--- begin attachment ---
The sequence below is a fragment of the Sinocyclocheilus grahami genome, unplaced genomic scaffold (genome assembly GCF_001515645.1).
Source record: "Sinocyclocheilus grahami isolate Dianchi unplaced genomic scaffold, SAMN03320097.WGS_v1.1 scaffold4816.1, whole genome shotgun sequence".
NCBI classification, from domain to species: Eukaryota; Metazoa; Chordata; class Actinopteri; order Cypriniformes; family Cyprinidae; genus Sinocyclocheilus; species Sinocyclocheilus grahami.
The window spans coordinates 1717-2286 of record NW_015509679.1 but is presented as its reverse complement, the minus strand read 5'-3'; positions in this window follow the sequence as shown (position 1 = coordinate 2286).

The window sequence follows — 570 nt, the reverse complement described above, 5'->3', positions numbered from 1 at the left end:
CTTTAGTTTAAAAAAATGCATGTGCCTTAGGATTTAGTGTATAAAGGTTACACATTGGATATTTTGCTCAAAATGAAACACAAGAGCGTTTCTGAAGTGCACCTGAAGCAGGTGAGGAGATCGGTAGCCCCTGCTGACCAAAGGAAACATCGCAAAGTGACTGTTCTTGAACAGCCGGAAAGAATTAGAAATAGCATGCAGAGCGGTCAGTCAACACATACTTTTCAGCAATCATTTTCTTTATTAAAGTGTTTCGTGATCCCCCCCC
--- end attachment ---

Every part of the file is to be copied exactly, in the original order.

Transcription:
The sequence below is a fragment of the Sinocyclocheilus grahami genome, unplaced genomic scaffold (genome assembly GCF_001515645.1).
Source record: "Sinocyclocheilus grahami isolate Dianchi unplaced genomic scaffold, SAMN03320097.WGS_v1.1 scaffold4816.1, whole genome shotgun sequence".
NCBI classification, from domain to species: Eukaryota; Metazoa; Chordata; class Actinopteri; order Cypriniformes; family Cyprinidae; genus Sinocyclocheilus; species Sinocyclocheilus grahami.
The window spans coordinates 1717-2286 of record NW_015509679.1 but is presented as its reverse complement, the minus strand read 5'-3'; positions in this window follow the sequence as shown (position 1 = coordinate 2286).

The window sequence follows — 570 nt, the reverse complement described above, 5'->3', positions numbered from 1 at the left end:
CTTTAGTTTAAAAAAATGCATGTGCCTTAGGATTTAGTGTATAAAGGTTACACATTGGATATTTTGCTCAAAATGAAACACAAGAGCGTTTCTGAAGTGCACCTGAAGCAGGTGAGGAGATCGGTAGCCCCTGCTGACCAAAGGAAACATCGCAAAGTGACTGTTCTTGAACAGCCGGAAAGAATTAGAAATAGCATGCAGAGCGGTCAGTCAACACATACTTTTCAGCAATCATTTTCTTTATTAAAGTGTTTCGTGATCCCCCCCC